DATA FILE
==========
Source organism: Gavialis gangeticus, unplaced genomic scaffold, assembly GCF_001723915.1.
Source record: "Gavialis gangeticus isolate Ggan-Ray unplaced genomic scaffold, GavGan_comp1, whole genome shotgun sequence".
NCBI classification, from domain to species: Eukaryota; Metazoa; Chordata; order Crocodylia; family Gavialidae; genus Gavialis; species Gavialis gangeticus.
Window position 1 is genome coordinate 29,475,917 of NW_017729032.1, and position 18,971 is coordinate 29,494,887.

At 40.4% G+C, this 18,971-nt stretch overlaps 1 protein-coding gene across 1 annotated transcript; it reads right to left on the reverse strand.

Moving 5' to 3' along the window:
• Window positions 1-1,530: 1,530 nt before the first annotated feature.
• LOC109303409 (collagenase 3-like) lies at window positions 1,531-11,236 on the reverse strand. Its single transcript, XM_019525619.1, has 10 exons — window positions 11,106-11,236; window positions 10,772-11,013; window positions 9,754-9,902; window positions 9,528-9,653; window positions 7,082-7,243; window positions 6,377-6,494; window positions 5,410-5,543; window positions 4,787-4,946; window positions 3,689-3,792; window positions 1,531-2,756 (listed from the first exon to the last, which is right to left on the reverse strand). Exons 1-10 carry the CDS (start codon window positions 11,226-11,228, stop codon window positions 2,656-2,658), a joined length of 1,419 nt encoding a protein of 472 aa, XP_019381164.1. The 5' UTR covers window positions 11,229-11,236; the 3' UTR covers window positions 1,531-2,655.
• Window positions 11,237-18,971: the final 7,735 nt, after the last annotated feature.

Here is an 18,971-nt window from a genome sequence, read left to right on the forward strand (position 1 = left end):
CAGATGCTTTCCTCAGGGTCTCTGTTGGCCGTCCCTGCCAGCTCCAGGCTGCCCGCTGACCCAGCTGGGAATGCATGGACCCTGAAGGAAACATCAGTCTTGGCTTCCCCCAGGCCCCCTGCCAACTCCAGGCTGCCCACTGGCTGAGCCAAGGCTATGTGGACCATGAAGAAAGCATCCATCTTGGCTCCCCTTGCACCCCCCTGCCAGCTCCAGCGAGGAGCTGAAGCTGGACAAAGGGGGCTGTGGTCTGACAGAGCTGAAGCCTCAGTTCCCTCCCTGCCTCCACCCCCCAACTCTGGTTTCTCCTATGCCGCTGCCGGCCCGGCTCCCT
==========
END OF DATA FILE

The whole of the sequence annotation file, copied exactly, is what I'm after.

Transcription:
Source organism: Gavialis gangeticus, unplaced genomic scaffold, assembly GCF_001723915.1.
Source record: "Gavialis gangeticus isolate Ggan-Ray unplaced genomic scaffold, GavGan_comp1, whole genome shotgun sequence".
NCBI classification, from domain to species: Eukaryota; Metazoa; Chordata; order Crocodylia; family Gavialidae; genus Gavialis; species Gavialis gangeticus.
Window position 1 is genome coordinate 29,475,917 of NW_017729032.1, and position 18,971 is coordinate 29,494,887.

At 40.4% G+C, this 18,971-nt stretch overlaps 1 protein-coding gene across 1 annotated transcript; it reads right to left on the reverse strand.

Moving 5' to 3' along the window:
• Window positions 1-1,530: 1,530 nt before the first annotated feature.
• LOC109303409 (collagenase 3-like) lies at window positions 1,531-11,236 on the reverse strand. Its single transcript, XM_019525619.1, has 10 exons — window positions 11,106-11,236; window positions 10,772-11,013; window positions 9,754-9,902; window positions 9,528-9,653; window positions 7,082-7,243; window positions 6,377-6,494; window positions 5,410-5,543; window positions 4,787-4,946; window positions 3,689-3,792; window positions 1,531-2,756 (listed from the first exon to the last, which is right to left on the reverse strand). Exons 1-10 carry the CDS (start codon window positions 11,226-11,228, stop codon window positions 2,656-2,658), a joined length of 1,419 nt encoding a protein of 472 aa, XP_019381164.1. The 5' UTR covers window positions 11,229-11,236; the 3' UTR covers window positions 1,531-2,655.
• Window positions 11,237-18,971: the final 7,735 nt, after the last annotated feature.

Here is an 18,971-nt window from a genome sequence, read left to right on the forward strand (position 1 = left end):
CAGATGCTTTCCTCAGGGTCTCTGTTGGCCGTCCCTGCCAGCTCCAGGCTGCCCGCTGACCCAGCTGGGAATGCATGGACCCTGAAGGAAACATCAGTCTTGGCTTCCCCCAGGCCCCCTGCCAACTCCAGGCTGCCCACTGGCTGAGCCAAGGCTATGTGGACCATGAAGAAAGCATCCATCTTGGCTCCCCTTGCACCCCCCTGCCAGCTCCAGCGAGGAGCTGAAGCTGGACAAAGGGGGCTGTGGTCTGACAGAGCTGAAGCCTCAGTTCCCTCCCTGCCTCCACCCCCCAACTCTGGTTTCTCCTATGCCGCTGCCGGCCCGGCTCCCT